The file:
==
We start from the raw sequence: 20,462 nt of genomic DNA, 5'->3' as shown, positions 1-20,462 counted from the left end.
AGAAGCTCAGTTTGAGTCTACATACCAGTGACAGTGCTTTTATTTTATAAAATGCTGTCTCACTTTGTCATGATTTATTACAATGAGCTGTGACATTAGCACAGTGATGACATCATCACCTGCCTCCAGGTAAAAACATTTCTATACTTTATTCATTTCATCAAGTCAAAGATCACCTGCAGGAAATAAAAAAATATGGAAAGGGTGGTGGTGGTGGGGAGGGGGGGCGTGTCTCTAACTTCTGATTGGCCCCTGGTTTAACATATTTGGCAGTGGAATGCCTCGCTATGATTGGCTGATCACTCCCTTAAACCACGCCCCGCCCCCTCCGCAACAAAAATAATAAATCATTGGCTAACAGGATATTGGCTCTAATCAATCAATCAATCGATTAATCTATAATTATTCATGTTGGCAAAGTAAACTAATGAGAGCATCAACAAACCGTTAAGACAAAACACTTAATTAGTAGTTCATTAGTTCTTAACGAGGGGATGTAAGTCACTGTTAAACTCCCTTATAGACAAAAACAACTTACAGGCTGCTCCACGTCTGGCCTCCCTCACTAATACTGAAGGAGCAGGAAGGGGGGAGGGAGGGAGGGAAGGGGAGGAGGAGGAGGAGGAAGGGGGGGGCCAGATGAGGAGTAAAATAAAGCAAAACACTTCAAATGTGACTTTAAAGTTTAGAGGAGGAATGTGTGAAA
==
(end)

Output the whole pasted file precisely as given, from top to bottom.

We start from the raw sequence: 20,462 nt of genomic DNA, 5'->3' as shown, positions 1-20,462 counted from the left end.
AGAAGCTCAGTTTGAGTCTACATACCAGTGACAGTGCTTTTATTTTATAAAATGCTGTCTCACTTTGTCATGATTTATTACAATGAGCTGTGACATTAGCACAGTGATGACATCATCACCTGCCTCCAGGTAAAAACATTTCTATACTTTATTCATTTCATCAAGTCAAAGATCACCTGCAGGAAATAAAAAAATATGGAAAGGGTGGTGGTGGTGGGGAGGGGGGGCGTGTCTCTAACTTCTGATTGGCCCCTGGTTTAACATATTTGGCAGTGGAATGCCTCGCTATGATTGGCTGATCACTCCCTTAAACCACGCCCCGCCCCCTCCGCAACAAAAATAATAAATCATTGGCTAACAGGATATTGGCTCTAATCAATCAATCAATCGATTAATCTATAATTATTCATGTTGGCAAAGTAAACTAATGAGAGCATCAACAAACCGTTAAGACAAAACACTTAATTAGTAGTTCATTAGTTCTTAACGAGGGGATGTAAGTCACTGTTAAACTCCCTTATAGACAAAAACAACTTACAGGCTGCTCCACGTCTGGCCTCCCTCACTAATACTGAAGGAGCAGGAAGGGGGGAGGGAGGGAGGGAAGGGGAGGAGGAGGAGGAGGAAGGGGGGGGCCAGATGAGGAGTAAAATAAAGCAAAACACTTCAAATGTGACTTTAAAGTTTAGAGGAGGAATGTGTGAAA